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October 3, 2016

Data Exclusivity for Biologics in Vietnam: Present and Future Regulations

Biologics are composed of complex, large molecules, as opposed to the small molecules that make up conventional chemically derived drugs. Because of the complex nature of biologics, clinical trials and data collections are expensive to produce and require a heightened level of data exclusivity protection beyond those of a patent to incentivize biologic producers to continue research on new biologics.

Vietnam has a period of data exclusivity for all drugs including biologics; however, this period does not consist of complete data exclusivity, rather only the protection of physical data from the assessment of other generic companies. In practice, such data protection periods do not help to prevent the granting of Marketing Authorization for generics, including biosimilars.

Under current legislation in Vietnam, biologics are broadly defined as medicinal products of biological origin used for the purposes of prophylaxis, therapy, and the diagnosis of human diseases. Consequently, both biologics and biosimilars are considered to be biologics and have the same data exclusivity management by competent authorities. Accordingly, both biologics and biosimilars must have clinical data to apply for a Marketing Authorization; therefore, biosimilar companies do not need to use the clinical data of biologics companies for regulatory submissions. Because of this, the “data exclusivity” period in Vietnam is not practical in practice.

The National Assembly of Vietnam passed the new Law on Pharmacy, which provides different definitions and management measurements for biologics and biosimilars. Consequently, biosimilars manufacturers may not be required to provide clinical data because they can rely on the clinical data of innovative biologics producers to prove the safety and efficacy of the drugs. Overall, Vietnam’s increased level of involvement in trade agreements, such as the Trans-Pacific Partnership (TPP) and the European Union-Vietnam Free Trade Agreement (EVFTA), and the new Law on Pharmacy will require slight (but important) changes  in Vietnam’s current data exclusivity protections of biologics.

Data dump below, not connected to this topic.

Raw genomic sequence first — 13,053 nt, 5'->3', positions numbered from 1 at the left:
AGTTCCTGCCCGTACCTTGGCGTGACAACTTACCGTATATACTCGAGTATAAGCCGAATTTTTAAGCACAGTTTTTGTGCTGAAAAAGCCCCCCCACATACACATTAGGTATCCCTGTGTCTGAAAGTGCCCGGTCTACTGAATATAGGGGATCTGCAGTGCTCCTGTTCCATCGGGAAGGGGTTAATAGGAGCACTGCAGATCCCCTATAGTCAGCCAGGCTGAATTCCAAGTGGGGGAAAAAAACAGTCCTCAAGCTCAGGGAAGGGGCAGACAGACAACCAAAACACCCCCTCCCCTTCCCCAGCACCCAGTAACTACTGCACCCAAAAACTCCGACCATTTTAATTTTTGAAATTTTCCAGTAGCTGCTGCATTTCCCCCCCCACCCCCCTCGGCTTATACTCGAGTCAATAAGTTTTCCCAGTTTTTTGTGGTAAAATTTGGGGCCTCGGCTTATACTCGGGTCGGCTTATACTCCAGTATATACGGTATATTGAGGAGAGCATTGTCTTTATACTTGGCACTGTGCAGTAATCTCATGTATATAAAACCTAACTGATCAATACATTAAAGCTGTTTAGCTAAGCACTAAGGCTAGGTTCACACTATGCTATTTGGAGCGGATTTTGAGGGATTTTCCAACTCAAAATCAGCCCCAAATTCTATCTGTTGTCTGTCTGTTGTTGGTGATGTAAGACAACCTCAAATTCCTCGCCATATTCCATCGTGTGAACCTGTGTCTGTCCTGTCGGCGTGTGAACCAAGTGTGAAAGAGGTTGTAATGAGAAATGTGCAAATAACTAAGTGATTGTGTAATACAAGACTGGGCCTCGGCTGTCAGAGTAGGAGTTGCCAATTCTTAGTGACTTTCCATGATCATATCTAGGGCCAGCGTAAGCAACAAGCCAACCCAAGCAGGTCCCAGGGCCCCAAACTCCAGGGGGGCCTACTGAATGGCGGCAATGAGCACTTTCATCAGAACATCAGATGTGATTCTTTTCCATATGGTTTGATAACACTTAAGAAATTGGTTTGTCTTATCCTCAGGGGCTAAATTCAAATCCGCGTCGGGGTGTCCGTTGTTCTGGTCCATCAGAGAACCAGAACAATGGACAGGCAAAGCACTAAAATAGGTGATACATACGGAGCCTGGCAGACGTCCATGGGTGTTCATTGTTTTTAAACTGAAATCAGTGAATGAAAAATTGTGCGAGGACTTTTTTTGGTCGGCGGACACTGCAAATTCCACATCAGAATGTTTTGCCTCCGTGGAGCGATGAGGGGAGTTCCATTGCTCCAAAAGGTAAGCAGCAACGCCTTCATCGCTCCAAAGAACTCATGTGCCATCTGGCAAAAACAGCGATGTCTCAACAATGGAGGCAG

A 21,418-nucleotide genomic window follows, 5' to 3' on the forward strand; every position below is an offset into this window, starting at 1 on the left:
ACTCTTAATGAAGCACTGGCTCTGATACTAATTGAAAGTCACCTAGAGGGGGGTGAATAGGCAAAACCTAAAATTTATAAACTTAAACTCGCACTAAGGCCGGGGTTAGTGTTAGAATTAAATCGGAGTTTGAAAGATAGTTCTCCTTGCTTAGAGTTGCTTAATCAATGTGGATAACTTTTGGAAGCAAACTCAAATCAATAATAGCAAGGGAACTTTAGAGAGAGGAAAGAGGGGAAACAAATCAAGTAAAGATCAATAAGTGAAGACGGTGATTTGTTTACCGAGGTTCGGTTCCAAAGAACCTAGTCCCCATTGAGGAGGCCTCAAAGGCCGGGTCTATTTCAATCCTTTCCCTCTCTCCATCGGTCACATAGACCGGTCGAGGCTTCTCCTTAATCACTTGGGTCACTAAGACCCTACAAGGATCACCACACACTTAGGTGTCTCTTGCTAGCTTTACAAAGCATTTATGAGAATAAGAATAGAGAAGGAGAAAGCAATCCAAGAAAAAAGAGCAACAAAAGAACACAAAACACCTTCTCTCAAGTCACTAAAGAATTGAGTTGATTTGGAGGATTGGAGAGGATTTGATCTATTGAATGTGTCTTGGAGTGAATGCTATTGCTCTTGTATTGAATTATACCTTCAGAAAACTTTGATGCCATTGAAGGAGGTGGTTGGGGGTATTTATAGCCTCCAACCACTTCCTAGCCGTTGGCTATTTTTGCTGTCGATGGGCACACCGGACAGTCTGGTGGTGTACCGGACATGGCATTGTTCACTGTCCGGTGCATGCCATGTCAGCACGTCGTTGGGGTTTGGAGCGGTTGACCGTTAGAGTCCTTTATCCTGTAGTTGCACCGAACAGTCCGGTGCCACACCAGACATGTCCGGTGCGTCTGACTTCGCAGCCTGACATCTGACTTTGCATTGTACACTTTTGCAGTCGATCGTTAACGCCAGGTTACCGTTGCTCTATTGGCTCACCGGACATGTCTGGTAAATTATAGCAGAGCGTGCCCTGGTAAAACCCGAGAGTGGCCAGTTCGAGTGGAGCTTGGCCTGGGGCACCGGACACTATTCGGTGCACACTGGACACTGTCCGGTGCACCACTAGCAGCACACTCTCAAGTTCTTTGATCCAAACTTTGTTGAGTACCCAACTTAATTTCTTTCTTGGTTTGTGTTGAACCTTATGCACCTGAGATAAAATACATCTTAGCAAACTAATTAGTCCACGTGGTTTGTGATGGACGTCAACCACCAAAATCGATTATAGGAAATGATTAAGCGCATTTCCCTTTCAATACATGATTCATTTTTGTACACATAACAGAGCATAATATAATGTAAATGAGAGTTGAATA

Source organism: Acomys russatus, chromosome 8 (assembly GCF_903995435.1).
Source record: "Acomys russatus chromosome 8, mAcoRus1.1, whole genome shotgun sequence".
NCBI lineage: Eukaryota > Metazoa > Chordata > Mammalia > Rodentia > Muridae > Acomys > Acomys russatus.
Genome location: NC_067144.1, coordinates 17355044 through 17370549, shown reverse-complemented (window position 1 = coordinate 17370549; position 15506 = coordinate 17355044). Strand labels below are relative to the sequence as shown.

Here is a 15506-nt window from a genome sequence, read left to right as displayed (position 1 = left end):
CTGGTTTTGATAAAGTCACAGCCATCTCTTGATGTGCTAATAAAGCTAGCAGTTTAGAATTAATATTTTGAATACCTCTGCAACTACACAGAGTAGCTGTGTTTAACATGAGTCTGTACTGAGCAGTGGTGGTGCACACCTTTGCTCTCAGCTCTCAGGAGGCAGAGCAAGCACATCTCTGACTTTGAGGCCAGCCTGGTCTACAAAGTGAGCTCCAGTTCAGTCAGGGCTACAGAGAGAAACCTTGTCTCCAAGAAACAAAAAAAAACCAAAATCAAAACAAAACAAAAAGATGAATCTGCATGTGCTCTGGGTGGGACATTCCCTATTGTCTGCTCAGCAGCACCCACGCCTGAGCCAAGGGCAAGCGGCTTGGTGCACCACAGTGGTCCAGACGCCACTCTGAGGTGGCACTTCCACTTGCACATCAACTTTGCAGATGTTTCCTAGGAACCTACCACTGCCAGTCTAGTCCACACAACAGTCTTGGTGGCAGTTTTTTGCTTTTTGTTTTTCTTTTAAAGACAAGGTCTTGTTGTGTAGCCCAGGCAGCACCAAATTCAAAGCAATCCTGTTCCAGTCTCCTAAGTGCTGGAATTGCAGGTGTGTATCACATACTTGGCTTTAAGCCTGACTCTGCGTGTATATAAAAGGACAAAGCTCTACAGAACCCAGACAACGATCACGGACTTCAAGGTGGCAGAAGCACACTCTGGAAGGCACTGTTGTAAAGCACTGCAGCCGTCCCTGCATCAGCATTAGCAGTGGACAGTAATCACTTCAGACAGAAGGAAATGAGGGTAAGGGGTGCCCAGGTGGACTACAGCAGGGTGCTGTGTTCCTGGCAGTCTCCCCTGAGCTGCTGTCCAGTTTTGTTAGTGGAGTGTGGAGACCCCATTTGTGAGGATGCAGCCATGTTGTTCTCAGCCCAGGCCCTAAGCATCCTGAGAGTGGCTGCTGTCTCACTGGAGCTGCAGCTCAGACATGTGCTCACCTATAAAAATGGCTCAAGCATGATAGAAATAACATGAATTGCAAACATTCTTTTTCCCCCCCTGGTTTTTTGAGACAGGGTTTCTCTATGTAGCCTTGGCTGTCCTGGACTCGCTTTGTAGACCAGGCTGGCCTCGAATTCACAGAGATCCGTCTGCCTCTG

Current Protections

Currently, Vietnam does not have any specific regulations enacted that protect data exclusivity for biologics; however, biologics are subjected to the same data protection as small molecule drugs. There are two different Vietnamese regulations that address data exclusivity for drugs:

  1. Article 128 of the Law on Intellectual Property (Art. 128 of the IP Law) requires that when applicants for a license for trading in or circulating pharmaceuticals is required to supply test results or other data that the applicant requests to be kept secret, the licensing body must not grant licenses to subsequent applicants who use the secret data without the prior applicant’s consent.
  2. Circular No. 05/2010/TT-BYT (Circular 05) allows for a five-year period of data exclusivity from the granting of marketing authorization for drugs that are new chemical entities (NCE). Parties who file their registration dossier by referring to the data of a previous party that is protected under Circular 05, will be denied marketing authorization by the DAV if they file the data without the permission of the previous party and without proof that the NCE was created independently of the previous party’s data.

There is some debate in Vietnam as to whether Art. 128 of the IP Law and Circular 05 are in conflict. Circular 05 only prevents the DAV from granting marketing authorization to parties who refer to the data in the dossier of a previous party. To get around this regulation, subsequent parties can simply not refer to the previous party’s dossier and have marketing authorization granted.

Under Circular 44/2015/TT-BYT, all biologics, including biosimilars, are required to have their trial data submitted in registration dossiers for marketing authorization. In practice, however, the data protection regulations are of little help in protecting biologic reference products for the following two reasons: